Our worst fears were confirmed Wednesday morning when we learned that the incident in nearby Jersey City that happened Tuesday afternoon was not random, rather a targeted act of hate and terror. Whenever a Jewish Institution and/or Kosher location is involved, its randomness is always suspect. Surveillance and smart police work proved the location and victims were indeed calculated.

On Wednesday night, I attended a communal vigil held at Temple Beth El in Jersey City. Shortly after, I traveled less than a mile from the Temple to the scene of the horrific crime at the JC Kosher Market and stood with the family of Leah Mindel Ferencz, the 34 year old mother of five who was inside the market and killed by the assailants.

The eulogizers included her heartbroken husband, the rabbi of her son’s school and the community rabbi in Jersey City. Her husband praised his doting and loving wife in a eulogy entirely in Yiddish and repeatedly referred to her as his Eyshes Chayil – his woman of valor –a romantic ballad usually sung by husbands to wives on Friday evening at the Shabbat table. Through tears, he cried out to his wife that their small daughter keeps asking “Where is Mommy? She doesn’t understand!” None of us can understand.

The head of the school, who was located a few feet away from the store (literally in the building next door) was in charge of keeping the children still and quiet so the terrorists would not hear their cry and target them. Young children learning were petrified. The headmaster’s job was to keep them silent and still. All of the kids and teachers are dealing with unimaginable Post Traumatic Stress. The rabbis are reeling in pain and in sadness as is the entire Jersey City community.

This coming Monday, I will be attending the wake for Detective Joseph Seals, making a shiva visit to the Ferencz home and visiting with Jersey City Police Officers who are grappling with the many emotions in the wake of Tuesday’s incidents. I will be sharing the condolences, love, and support of our entire congregation.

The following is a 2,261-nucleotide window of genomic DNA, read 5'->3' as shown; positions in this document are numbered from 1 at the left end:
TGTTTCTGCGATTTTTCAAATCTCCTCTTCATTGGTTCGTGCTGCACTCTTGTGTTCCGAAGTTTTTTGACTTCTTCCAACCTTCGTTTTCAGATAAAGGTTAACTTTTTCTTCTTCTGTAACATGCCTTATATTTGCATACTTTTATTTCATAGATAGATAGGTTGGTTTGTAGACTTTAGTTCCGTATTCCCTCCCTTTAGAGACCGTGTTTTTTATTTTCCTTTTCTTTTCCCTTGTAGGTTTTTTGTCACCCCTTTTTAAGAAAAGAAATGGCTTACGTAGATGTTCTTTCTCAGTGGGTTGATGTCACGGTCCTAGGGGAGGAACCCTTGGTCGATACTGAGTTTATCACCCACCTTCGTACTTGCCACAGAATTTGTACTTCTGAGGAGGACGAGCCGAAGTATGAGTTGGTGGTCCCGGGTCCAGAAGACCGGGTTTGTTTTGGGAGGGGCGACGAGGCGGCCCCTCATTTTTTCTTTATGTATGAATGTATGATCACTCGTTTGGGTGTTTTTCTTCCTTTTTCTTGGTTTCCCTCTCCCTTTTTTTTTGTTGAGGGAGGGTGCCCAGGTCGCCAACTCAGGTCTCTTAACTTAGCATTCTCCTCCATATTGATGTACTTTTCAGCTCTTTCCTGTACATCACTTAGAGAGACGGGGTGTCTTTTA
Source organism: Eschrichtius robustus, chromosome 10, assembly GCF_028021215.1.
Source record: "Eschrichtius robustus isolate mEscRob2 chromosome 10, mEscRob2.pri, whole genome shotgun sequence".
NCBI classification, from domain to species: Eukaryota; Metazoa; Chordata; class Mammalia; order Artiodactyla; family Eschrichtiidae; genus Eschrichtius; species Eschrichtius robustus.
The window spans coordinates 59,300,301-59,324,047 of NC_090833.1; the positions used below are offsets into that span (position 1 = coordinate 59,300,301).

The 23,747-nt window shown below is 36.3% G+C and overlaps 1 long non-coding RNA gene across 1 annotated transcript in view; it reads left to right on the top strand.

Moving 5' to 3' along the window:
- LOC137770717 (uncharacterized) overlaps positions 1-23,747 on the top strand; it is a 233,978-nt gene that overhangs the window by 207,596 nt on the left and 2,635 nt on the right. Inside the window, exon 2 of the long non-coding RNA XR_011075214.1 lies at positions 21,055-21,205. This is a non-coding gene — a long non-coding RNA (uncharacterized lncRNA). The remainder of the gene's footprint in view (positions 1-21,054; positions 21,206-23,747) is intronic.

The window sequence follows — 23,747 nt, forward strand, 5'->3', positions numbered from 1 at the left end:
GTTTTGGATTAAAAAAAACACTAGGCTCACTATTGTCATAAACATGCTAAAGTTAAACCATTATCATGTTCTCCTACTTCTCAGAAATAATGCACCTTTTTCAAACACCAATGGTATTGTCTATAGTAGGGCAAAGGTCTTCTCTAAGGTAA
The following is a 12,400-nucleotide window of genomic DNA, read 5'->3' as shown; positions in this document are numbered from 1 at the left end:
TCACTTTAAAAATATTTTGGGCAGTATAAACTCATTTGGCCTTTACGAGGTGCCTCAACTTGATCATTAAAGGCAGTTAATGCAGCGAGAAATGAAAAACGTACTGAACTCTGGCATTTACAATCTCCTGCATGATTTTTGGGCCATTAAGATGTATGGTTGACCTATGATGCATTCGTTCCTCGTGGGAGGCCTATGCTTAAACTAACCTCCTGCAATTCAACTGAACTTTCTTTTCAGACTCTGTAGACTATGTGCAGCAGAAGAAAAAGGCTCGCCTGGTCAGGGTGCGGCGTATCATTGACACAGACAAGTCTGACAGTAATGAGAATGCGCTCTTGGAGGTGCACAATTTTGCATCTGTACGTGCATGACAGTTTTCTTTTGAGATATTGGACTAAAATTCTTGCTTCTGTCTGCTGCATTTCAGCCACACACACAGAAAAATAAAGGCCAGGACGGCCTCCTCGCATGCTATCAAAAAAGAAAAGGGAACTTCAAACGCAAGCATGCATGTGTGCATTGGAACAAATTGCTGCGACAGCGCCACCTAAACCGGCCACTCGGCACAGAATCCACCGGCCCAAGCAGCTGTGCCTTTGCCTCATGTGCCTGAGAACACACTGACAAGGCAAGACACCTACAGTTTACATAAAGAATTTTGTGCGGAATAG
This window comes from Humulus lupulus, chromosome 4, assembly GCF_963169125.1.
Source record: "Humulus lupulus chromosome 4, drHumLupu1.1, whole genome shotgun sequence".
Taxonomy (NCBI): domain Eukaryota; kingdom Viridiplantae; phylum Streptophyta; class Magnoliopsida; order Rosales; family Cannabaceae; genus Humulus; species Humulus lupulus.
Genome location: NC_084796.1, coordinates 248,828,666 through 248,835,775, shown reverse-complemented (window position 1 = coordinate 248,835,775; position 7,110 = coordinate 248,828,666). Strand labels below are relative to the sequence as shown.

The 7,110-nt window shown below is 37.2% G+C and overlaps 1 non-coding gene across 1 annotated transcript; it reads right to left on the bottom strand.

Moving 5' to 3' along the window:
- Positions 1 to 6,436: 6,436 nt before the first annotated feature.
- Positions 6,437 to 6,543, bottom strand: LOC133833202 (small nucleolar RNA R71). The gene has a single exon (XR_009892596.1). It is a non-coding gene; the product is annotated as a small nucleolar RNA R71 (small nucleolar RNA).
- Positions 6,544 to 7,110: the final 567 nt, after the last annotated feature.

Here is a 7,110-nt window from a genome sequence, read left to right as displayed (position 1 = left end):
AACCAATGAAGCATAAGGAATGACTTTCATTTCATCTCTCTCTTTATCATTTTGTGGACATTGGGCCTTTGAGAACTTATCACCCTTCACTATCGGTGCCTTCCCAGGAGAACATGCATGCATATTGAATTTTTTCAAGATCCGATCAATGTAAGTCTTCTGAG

At the funeral, which was held at night in the street of what became a bitterly cold evening, I was one of the few who was not Hassidic/Satmar. I was not wearing a black hat nor a black long coat and I do not have Payos – sidelocks. Our outfits and kippot and even mother language was different (theirs Yiddish – mine English and Hebrew). Yet, we share DNA. We are brothers and sisters. Their tears and my tears tasted the same. We both were pained. In the eyes of the hater, we are both the Jew. In the eyes of the consoler at the vigil, we are both pained survivors of victims. As Leah Mindel’s son tore his clothes and said the requisite prayer – the same prayer I have shepherded countless members through when their relative had died – I was reminded of our shared heritage, language, liturgy, and peoplehood. We often mention our differences and highlight our challenges. Throughout history, however, Jews of a different stripe, faith, and dedication have been equally persecuted. Tuesday is another sad example.

When we read in Vayishlach the heartwarming story of Esau and Jacob hugging instead of hitting, holding in place of hating, we are buoyed by hope, love, and reconciliation in the place of bigotry, hatred, and intolerance.

May this moment from our Torah and from Jersey City awaken our commonalities and strengthen our stand against these vicious acts against our people – which are attacks on all humanity. May we realize our strength, our resolve, and our hope. May the memories of the dead all be for a blessing.

Shabbat Shalom,

Rabbi David-Seth Kirshner